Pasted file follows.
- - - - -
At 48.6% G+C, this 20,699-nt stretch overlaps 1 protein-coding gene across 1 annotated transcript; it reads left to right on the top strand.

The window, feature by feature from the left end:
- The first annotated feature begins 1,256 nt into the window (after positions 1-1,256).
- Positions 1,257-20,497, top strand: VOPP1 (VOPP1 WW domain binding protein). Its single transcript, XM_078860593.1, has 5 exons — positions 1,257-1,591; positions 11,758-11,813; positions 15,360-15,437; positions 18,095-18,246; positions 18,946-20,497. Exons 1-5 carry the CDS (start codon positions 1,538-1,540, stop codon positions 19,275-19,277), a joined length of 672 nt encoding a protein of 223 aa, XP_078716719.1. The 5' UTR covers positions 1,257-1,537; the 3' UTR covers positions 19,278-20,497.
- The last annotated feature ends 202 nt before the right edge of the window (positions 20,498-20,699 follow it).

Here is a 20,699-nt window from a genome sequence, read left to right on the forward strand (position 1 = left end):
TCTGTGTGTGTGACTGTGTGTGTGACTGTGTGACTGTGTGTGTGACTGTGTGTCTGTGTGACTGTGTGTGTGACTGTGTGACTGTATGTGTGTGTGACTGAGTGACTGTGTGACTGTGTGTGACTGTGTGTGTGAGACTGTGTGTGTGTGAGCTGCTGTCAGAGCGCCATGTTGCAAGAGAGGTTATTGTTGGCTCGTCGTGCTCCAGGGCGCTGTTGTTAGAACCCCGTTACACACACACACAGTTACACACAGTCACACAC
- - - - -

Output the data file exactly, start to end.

At 48.6% G+C, this 20,699-nt stretch overlaps 1 protein-coding gene across 1 annotated transcript; it reads left to right on the top strand.

The window, feature by feature from the left end:
- The first annotated feature begins 1,256 nt into the window (after positions 1-1,256).
- Positions 1,257-20,497, top strand: VOPP1 (VOPP1 WW domain binding protein). Its single transcript, XM_078860593.1, has 5 exons — positions 1,257-1,591; positions 11,758-11,813; positions 15,360-15,437; positions 18,095-18,246; positions 18,946-20,497. Exons 1-5 carry the CDS (start codon positions 1,538-1,540, stop codon positions 19,275-19,277), a joined length of 672 nt encoding a protein of 223 aa, XP_078716719.1. The 5' UTR covers positions 1,257-1,537; the 3' UTR covers positions 19,278-20,497.
- The last annotated feature ends 202 nt before the right edge of the window (positions 20,498-20,699 follow it).

Here is a 20,699-nt window from a genome sequence, read left to right on the forward strand (position 1 = left end):
TCTGTGTGTGTGACTGTGTGTGTGACTGTGTGACTGTGTGTGTGACTGTGTGTCTGTGTGACTGTGTGTGTGACTGTGTGACTGTATGTGTGTGTGACTGAGTGACTGTGTGACTGTGTGTGACTGTGTGTGTGAGACTGTGTGTGTGTGAGCTGCTGTCAGAGCGCCATGTTGCAAGAGAGGTTATTGTTGGCTCGTCGTGCTCCAGGGCGCTGTTGTTAGAACCCCGTTACACACACACACAGTTACACACAGTCACACAC